Article originally published on Daily Hive.
Right here in British Columbia, in 2019, animals are being tormented and abused for the entertainment of a crowd.
In July, a rodeo stock contractor was photographed using an electric prod on bulls at the Quesnel Rodeo. Last year, the same man was caught using a prod at the Chilliwack Fair rodeo.
While the use of electric prods on cattle is not illegal, the National Farm Animal Care Council’s Code of Practice for the Care and Handling of Beef Cattle states: “Electric prods must only be used to assist movement of cattle when animal or human safety is at risk or as a last resort when all other humane alternatives have failed and only when cattle have a clear path to move.”
If you used a prod to apply electric shocks to your dog you would likely face animal cruelty charges. Farm animals do not receive the same protection under the law, leaving bulls, calves and steers subject to abusive, coercive measures in rodeos.
The B.C. Rodeo Association has stated that it does not condone the use of electric cattle prods and that the matter will be dealt with according to its rules and regulations. To date, no penalty for use of the prod has been announced.
In the Quesnel and Chilliwack rodeos, the prods were being used in the bull-riding event: A bucking bull is released into the arena with an unwanted rider on its back to see if the rider can stay on for eight seconds. The rider wears spurs to grip the bull’s hide. Just before the bull is released a “flank strap” is tightened around its hindquarters, which causes further stress to induce bucking. Electric shocks would only add to the distress the bull is already enduring.
And it’s not just bulls that suffer. Three-month-old calves are chased across the arena, roped off their feet, picked up and slammed to the ground. In the steer-wrestling event, the animal has its neck twisted until it is bent to the ground. In team-roping, steers are roped by the head and hind legs, often stretching the animal off the ground. Flank straps and spurs are also used in the bucking horse events.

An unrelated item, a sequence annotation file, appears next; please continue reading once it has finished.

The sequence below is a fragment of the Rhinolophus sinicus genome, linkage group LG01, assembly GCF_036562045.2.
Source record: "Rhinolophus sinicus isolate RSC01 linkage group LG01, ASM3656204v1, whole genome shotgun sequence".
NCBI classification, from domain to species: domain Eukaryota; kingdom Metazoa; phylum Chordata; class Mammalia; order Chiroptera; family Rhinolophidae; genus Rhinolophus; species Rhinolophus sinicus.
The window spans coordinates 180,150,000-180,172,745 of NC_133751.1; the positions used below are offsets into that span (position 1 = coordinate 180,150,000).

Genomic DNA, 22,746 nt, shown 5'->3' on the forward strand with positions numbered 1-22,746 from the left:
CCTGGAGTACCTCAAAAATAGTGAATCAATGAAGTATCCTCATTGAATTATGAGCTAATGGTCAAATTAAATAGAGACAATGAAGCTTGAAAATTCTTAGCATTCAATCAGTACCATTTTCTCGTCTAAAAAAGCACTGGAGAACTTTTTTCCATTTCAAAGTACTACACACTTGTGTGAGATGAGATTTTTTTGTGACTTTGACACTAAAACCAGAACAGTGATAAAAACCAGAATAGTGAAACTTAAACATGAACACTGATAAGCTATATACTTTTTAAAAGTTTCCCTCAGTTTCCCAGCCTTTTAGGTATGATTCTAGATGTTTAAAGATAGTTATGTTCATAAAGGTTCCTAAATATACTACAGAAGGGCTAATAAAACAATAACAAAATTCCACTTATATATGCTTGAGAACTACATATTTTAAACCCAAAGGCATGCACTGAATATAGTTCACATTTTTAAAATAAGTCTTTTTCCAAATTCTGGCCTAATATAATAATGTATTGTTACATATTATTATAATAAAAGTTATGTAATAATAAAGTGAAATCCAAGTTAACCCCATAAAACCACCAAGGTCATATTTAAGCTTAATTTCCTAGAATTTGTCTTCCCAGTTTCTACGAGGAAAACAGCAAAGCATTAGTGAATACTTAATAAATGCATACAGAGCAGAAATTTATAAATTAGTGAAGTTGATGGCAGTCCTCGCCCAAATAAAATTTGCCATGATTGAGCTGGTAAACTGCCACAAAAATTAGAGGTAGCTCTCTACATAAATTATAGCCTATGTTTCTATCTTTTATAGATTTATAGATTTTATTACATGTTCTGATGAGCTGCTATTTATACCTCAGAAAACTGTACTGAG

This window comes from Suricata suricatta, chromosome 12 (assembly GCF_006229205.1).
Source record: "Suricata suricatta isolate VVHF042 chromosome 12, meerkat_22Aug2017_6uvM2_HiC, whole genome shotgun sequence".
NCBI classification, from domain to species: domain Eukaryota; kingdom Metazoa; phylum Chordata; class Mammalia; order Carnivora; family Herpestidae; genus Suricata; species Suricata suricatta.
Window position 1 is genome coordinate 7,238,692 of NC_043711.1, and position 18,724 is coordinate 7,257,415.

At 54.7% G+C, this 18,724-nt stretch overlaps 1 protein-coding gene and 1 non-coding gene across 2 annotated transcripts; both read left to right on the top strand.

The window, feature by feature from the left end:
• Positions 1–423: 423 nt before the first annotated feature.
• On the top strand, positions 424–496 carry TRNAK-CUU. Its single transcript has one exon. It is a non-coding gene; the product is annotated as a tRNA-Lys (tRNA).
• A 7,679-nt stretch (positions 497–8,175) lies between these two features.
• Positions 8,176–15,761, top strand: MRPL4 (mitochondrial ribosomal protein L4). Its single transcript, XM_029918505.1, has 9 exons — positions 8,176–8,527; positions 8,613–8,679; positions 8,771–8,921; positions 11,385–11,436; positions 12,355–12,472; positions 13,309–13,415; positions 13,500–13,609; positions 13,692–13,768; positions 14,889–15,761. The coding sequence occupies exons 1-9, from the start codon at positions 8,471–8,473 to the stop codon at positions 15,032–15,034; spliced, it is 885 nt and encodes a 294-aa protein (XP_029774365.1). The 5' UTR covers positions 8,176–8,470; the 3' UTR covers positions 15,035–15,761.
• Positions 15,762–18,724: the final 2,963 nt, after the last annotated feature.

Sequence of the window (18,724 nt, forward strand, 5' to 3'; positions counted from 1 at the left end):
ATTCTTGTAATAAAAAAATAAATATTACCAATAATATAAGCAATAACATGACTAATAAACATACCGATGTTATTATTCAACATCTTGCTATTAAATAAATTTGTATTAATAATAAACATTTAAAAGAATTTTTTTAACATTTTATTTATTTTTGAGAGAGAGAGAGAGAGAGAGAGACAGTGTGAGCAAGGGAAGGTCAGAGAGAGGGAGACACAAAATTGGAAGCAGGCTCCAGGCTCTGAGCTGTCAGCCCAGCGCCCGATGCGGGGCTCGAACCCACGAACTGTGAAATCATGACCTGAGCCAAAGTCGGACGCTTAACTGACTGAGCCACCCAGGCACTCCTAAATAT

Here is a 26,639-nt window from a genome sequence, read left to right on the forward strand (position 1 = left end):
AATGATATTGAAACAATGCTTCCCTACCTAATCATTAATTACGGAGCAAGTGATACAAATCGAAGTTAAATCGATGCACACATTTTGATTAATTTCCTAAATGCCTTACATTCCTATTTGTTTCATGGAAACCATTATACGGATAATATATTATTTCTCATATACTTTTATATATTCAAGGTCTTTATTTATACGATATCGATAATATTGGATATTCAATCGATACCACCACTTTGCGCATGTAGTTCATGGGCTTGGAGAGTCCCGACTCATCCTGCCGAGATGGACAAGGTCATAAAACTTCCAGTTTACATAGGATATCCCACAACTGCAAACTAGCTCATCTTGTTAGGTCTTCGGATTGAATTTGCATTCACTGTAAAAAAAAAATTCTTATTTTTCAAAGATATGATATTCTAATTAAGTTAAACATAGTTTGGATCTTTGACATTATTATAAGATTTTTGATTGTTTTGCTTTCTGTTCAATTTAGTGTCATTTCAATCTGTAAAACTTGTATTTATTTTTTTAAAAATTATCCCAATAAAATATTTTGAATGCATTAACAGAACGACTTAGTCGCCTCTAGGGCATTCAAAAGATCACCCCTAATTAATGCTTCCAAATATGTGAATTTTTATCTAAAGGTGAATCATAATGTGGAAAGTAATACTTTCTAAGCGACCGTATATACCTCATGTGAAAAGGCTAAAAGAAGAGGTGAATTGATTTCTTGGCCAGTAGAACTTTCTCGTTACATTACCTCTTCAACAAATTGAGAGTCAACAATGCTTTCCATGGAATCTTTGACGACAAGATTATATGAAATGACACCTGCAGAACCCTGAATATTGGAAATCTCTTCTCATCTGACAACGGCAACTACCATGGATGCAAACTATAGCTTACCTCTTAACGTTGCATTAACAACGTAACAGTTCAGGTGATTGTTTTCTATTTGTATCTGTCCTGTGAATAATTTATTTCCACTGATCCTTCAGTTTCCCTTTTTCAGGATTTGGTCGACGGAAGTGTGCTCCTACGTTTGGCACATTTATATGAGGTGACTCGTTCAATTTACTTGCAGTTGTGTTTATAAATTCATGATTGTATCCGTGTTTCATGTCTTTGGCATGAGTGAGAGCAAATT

Rodeo supporters claim that the animals love what they do, but photos of animals at the Chilliwack Fair rodeo clearly show they are in distress while being forced to perform. No animal would willingly participate in events that subject them to fear, pain and stress.
Virtually all mainstream animal welfare organizations oppose rodeo, including Humane Canada (which represents most Canadian SPCAs and humane societies) and the national SPCAs of the United States, Australia, New Zealand and South Africa. Polling shows that 63 per cent of B.C. residents are opposed to rodeo.
The Chilliwack Fair rodeo (August 9-11) is the last full rodeo in the Lower Mainland. The Cloverdale Rodeo dropped half its events and the Abbotsford Rodeo closed after campaigns by the Vancouver Humane Society. The society is now campaigning for the Chilliwack Fair to drop the rodeo from its program of events.
As Cirque du Soleil has shown, it isn’t necessary to exploit animals to provide engaging entertainment. Country fairs, including Chilliwack’s, can be successful without spectacles of animal suffering. Isn’t it time we consigned rodeo to history, along with bear-baiting and cock-fighting?
Isn’t it time we had cruelty-free entertainment, not only in Chilliwack but everywhere?